21416 Staley Rd. Paris, IL 61944 Google Map (217)-275-3491


Our egg layers are raised on pasture where they have access to bugs, grass, and other various  forages. We manage their forage consumption by rotational grazing. We move the hens' electrified netting pens around their shelter as needed, allowing the forage to regrow before the chickens are introduced again. 

We let our chickens be chickens, enabling them to display their natural behaviors, such as dust bathing, establishing pecking order and yearly molting. 



Our layer flock currently consists of ISA Brown chickens  a hybrid type of sex-link chickens. Sex-links are hybrid chickens that can be sexed at hatching, usually by color. The 'ISA' stands for "Institute de Selection Animale" – a French company that developed the breed in 1978.  

Our hens are not caged. They are trained to lay eggs in nests boxes in their shelter, which also contains roosting perches. This is where they lounge during the day and sleep at night. Their shelter is a 30' X 72' hoop structure with a white covering that provides shade in the summer and lets in a lot of natural light. It also helps keep the hens warm during the winter months.

Our eggs are carefully washed, candled, graded, sized and placed into egg cartons. They are kept at 32-45°F in our cooler. To learn more about this process, check out The Daily Egg Chore.


You will see a difference between our eggs and the ones you get in the grocery store. Our pasture raised hens lay eggs with yolks that stand up and have a deep golden orange color. This is due to the freshness and the chlorophyll (greens) in their diets.

The key to quality is the pasture. Chickens eat a lot of grasses, clovers, and weeds. This gives the flavor people describe when they talk about “real farm eggs.” Yolks from the grocery store are often paler and thinner. Even some of the eggs that are labeled free range or cage free still do not have adequate quality grass in their diets.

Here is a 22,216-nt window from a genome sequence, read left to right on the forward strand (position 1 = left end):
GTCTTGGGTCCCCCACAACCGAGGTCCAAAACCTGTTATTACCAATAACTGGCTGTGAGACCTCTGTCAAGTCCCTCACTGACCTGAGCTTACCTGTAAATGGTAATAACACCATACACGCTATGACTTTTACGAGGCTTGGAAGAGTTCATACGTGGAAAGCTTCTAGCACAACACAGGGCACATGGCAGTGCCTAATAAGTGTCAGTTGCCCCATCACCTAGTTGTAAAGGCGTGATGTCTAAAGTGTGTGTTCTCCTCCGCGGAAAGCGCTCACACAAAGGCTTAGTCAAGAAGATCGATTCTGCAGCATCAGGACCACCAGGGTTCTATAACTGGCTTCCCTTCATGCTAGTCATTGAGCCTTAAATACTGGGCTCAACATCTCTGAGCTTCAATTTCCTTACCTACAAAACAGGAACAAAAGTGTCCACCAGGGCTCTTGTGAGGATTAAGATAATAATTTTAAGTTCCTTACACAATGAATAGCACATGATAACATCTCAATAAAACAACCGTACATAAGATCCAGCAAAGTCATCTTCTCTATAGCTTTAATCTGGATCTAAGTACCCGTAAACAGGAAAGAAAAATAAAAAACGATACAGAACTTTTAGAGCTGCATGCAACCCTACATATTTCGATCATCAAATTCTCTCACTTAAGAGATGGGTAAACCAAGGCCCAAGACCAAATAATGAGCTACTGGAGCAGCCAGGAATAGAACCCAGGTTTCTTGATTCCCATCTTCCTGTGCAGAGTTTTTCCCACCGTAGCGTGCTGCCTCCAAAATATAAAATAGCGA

- 3x more Omega 3's than industrial eggs

- 2x more Vitamin E

- 40% more Vitamin A

Source: Research by H. D. Karsten, P. H. Patterson, G. W. Crews, and R. C. Stout; Crop & Soil Sciences and Poultry Science Departments, The Pennsylvania State University (2003)



- Eggs are one of nature's most complete foods, containing all essential health protection vitamins, except Vitamin C.

- Eggs are one of the few foods that naturally contain Vitamin D.

- Eggs provide some of the highest quality protein available in just 75 calories per egg.

- One egg provides 6 grams of protein, or 12% of the daily recommended value.

Source: American Egg Board and the Egg Nutrition Center




Eggs have been getting a bad rap as a forbidden food because of their cholesterol content. Research studies investigating the relationship between diet and blood cholesterol show that saturated fat in the diet, not dietary cholesterol, is what influences blood cholesterol levels the most [Howell et al.1997. Am J Clin Nutr. 65: 1747-64.1.].  Therefore, for most healthy people, saturated fat is a greater concern than dietary cholesterol, and eggs can readily fit into a heart healthy, nutritious diet. 

Dietary cholesterol does not automatically become blood cholesterol when you eat it. Most of your blood cholesterol is made by your body. Individuals vary in how much cholesterol their bodies make. Until more is known about individual dietary cholesterol limits, ask your doctor to assess your personal heart disease risks and dietary needs. Many nutrition experts believe that eggs fit into a healthy, well balanced eating plan. Moderation is the key. 




Twice a year spring and fall we rotate our hens at approximately 18 months of age.  If anyone is interested in purchasing them just let us know.  These hens still will be capable of laying many eggs, just not at the quantity and consistency we need to be profitable.  They would be great in a small backyard flock.  We would also raise ready to lay pullets (5 months old) for you.   We will need plenty of advance notice, since we only start pullets twice a year.  To raise them for you, we would need a non-refundable deposit of $3 a piece when you place your order.  When the order is placed we will negotiate a final price since we cannot determine the feed cost too far in advance.

To Place an order click here.

    per dozen
On Farm    $4.00
Off Farm    
    Medium    $3.50
    Large    $4.25
    X-Large    $4.25
    Jumbo    $4.50
CSA    $4.00


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